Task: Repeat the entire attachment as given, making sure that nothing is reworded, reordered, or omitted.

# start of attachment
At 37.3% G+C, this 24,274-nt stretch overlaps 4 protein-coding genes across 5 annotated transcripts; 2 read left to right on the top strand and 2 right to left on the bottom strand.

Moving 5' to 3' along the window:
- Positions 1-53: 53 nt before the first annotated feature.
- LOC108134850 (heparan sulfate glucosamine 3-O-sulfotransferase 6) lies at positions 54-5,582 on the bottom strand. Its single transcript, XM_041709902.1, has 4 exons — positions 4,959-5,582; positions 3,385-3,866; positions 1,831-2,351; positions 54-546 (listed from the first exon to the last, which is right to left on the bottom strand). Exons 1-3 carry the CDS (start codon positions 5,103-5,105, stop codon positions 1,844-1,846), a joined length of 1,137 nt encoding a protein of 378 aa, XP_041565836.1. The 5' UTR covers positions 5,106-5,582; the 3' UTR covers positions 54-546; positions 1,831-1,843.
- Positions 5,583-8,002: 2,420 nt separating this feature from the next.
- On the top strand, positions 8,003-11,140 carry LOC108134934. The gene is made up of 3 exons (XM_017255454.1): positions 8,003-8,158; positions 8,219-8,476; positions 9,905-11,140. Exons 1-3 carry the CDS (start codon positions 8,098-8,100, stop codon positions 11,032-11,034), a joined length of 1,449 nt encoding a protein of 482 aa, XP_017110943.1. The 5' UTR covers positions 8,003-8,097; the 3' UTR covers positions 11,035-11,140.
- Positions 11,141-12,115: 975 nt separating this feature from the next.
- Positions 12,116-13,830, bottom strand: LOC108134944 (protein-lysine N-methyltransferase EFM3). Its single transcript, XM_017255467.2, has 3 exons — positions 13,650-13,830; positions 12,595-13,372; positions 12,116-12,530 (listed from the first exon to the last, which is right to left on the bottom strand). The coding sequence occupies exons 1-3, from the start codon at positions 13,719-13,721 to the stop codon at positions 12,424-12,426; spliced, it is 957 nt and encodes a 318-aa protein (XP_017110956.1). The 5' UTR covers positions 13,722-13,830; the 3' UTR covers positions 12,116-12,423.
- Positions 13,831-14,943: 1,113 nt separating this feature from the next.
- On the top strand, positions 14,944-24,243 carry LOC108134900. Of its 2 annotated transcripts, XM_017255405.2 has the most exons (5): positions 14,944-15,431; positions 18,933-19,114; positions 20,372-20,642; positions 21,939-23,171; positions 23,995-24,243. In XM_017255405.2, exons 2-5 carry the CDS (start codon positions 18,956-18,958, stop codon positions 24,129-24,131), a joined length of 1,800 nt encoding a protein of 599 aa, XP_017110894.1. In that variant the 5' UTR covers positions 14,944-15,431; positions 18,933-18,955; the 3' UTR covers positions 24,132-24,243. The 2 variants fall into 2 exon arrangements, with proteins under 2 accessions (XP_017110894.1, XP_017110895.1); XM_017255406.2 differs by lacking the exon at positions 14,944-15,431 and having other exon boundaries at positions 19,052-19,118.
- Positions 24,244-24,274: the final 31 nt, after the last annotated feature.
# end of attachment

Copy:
At 37.3% G+C, this 24,274-nt stretch overlaps 4 protein-coding genes across 5 annotated transcripts; 2 read left to right on the top strand and 2 right to left on the bottom strand.

Moving 5' to 3' along the window:
- Positions 1-53: 53 nt before the first annotated feature.
- LOC108134850 (heparan sulfate glucosamine 3-O-sulfotransferase 6) lies at positions 54-5,582 on the bottom strand. Its single transcript, XM_041709902.1, has 4 exons — positions 4,959-5,582; positions 3,385-3,866; positions 1,831-2,351; positions 54-546 (listed from the first exon to the last, which is right to left on the bottom strand). Exons 1-3 carry the CDS (start codon positions 5,103-5,105, stop codon positions 1,844-1,846), a joined length of 1,137 nt encoding a protein of 378 aa, XP_041565836.1. The 5' UTR covers positions 5,106-5,582; the 3' UTR covers positions 54-546; positions 1,831-1,843.
- Positions 5,583-8,002: 2,420 nt separating this feature from the next.
- On the top strand, positions 8,003-11,140 carry LOC108134934. The gene is made up of 3 exons (XM_017255454.1): positions 8,003-8,158; positions 8,219-8,476; positions 9,905-11,140. Exons 1-3 carry the CDS (start codon positions 8,098-8,100, stop codon positions 11,032-11,034), a joined length of 1,449 nt encoding a protein of 482 aa, XP_017110943.1. The 5' UTR covers positions 8,003-8,097; the 3' UTR covers positions 11,035-11,140.
- Positions 11,141-12,115: 975 nt separating this feature from the next.
- Positions 12,116-13,830, bottom strand: LOC108134944 (protein-lysine N-methyltransferase EFM3). Its single transcript, XM_017255467.2, has 3 exons — positions 13,650-13,830; positions 12,595-13,372; positions 12,116-12,530 (listed from the first exon to the last, which is right to left on the bottom strand). The coding sequence occupies exons 1-3, from the start codon at positions 13,719-13,721 to the stop codon at positions 12,424-12,426; spliced, it is 957 nt and encodes a 318-aa protein (XP_017110956.1). The 5' UTR covers positions 13,722-13,830; the 3' UTR covers positions 12,116-12,423.
- Positions 13,831-14,943: 1,113 nt separating this feature from the next.
- On the top strand, positions 14,944-24,243 carry LOC108134900. Of its 2 annotated transcripts, XM_017255405.2 has the most exons (5): positions 14,944-15,431; positions 18,933-19,114; positions 20,372-20,642; positions 21,939-23,171; positions 23,995-24,243. In XM_017255405.2, exons 2-5 carry the CDS (start codon positions 18,956-18,958, stop codon positions 24,129-24,131), a joined length of 1,800 nt encoding a protein of 599 aa, XP_017110894.1. In that variant the 5' UTR covers positions 14,944-15,431; positions 18,933-18,955; the 3' UTR covers positions 24,132-24,243. The 2 variants fall into 2 exon arrangements, with proteins under 2 accessions (XP_017110894.1, XP_017110895.1); XM_017255406.2 differs by lacking the exon at positions 14,944-15,431 and having other exon boundaries at positions 19,052-19,118.
- Positions 24,244-24,274: the final 31 nt, after the last annotated feature.